A group of representatives for Afghanistan’s Taliban militant organization last week wrapped up a visit to Uzbekistan, where they held talks with the Foreign Ministry.
The purpose of the talks appears to have been creating a dependable channel of communication between the Afghan militant group and Tashkent as Uzbekistan looks to advance major cross-border infrastructure projects.
The Taliban delegation, which was led by Doha-based Sher Muhammad Abbas Stanekzai, was in the Uzbek capital for four days, up to August 10.
An Uzbek Foreign Ministry press release on the visit revealed little beyond stating that the talks were devoted to the peace process in Afghanistan. But the Taliban, as cited by Bangkok-based Asia Times, were a little more expansive, and explained that discussions covered “current and future national projects such as security for railroad and power lines.”
This ostensibly appeared to be a reference to projects to extend power and railway lines from Uzbekistan into Afghanistan. Doubts about the viability of such undertakings stem from concern that key infrastructure could be damaged in the event of a further intensification of conflict in near-border areas. The Taliban have targeted power infrastructure in the past.
The Taliban failed to turn up at an Afghanistan peace conference held in Tashkent in late March, casting doubt over the entire exercise. But Uzbekistan’s Foreign Ministry announced on June 18 that it had established high-level contacts with the militant group.
Political analyst Alisher Samigzhanov commended Uzbek officials on their effort to reach out to the Taliban.
“Afghanistan’s integration into major economic projects will accrue big dividends for Uzbekistan. But this is not possible without establishing contacts with the Taliban,” Samigzhanov said. “Uzbekistan can build infrastructure, railroads and highways if there is peace in Afghanistan. But what will the Taliban’s attitude be and what demands will they make? That is the main conundrum.”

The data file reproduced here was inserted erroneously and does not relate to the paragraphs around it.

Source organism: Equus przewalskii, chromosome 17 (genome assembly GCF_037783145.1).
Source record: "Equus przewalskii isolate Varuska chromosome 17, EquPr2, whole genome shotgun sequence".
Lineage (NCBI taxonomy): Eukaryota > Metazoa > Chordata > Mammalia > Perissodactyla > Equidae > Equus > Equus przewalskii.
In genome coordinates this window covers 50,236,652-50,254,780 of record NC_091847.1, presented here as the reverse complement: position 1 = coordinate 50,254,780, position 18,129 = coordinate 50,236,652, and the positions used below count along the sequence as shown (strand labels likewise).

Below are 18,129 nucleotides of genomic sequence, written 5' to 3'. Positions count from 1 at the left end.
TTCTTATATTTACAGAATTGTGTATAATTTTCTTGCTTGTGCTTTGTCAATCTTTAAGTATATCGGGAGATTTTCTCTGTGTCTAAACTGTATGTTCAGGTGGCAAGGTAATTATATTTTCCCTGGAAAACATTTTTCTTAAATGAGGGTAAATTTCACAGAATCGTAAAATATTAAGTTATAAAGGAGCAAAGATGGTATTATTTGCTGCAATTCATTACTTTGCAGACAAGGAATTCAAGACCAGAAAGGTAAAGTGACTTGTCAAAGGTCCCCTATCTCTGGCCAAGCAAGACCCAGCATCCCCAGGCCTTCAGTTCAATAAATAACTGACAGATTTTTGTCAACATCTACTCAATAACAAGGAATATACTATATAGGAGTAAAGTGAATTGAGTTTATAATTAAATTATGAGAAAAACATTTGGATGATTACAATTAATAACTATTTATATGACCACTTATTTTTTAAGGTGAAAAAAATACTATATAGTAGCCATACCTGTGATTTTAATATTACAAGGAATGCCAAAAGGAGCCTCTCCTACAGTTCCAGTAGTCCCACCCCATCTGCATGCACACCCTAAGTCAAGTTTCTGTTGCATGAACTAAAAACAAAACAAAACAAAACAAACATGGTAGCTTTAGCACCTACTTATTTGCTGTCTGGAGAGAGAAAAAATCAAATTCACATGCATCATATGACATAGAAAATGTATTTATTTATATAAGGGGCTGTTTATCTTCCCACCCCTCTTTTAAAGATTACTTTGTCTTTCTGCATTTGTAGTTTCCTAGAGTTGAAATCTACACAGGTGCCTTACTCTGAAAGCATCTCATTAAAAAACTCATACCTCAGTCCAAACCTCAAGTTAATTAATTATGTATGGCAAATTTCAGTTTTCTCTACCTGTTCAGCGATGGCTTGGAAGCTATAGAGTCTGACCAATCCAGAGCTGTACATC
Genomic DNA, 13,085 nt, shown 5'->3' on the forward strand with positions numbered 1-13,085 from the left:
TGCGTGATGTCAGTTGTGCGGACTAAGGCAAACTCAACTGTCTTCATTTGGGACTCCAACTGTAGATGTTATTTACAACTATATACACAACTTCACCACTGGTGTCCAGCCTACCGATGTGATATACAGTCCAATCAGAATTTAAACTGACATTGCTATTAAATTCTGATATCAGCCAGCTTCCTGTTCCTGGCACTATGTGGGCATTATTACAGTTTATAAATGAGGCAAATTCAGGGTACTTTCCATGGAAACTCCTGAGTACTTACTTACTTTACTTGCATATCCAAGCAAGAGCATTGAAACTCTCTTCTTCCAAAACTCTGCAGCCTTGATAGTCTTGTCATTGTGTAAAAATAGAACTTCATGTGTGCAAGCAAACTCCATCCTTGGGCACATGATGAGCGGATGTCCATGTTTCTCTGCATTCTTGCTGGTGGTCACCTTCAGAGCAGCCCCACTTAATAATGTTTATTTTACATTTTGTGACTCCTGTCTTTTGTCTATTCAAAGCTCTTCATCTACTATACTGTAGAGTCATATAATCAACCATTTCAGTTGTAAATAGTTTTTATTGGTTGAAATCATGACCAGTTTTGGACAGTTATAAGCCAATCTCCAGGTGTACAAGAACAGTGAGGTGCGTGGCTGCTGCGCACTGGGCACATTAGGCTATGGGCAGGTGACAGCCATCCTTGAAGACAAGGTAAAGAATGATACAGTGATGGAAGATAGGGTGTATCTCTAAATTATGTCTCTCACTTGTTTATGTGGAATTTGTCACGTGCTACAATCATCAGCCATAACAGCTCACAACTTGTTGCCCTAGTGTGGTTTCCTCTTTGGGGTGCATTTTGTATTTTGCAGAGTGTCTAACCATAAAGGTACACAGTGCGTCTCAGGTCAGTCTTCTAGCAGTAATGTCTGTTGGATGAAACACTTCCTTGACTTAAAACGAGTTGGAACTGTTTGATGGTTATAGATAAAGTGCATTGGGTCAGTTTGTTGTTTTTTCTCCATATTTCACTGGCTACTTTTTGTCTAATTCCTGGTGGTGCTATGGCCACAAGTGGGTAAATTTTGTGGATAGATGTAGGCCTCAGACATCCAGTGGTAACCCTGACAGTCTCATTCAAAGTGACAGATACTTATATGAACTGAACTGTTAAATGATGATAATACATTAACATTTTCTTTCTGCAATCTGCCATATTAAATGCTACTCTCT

Uzbek President Shavkat Mirziyoyev has emerged as a champion of opening up to Afghanistan. There is already a railroad linking Uzbekistan to Afghanistan, and the plan is to further develop that transportation link. Uzbekistan is also involved in building the 260-kilometer Surkhan-Pul-e-Khumri high-voltage power line.
The Asian Development Bank has pledged $70 million toward the final expected $150 million bill. Another $32 million is coming from Uzbekistan.
The power line will, among other things, enable the electrification of the the Hairatan-Mazar-i-Sharif railroad joining the two countries. Trains currently run on diesel. Switching over to electricity will help reduce the cost of transporting cargo.
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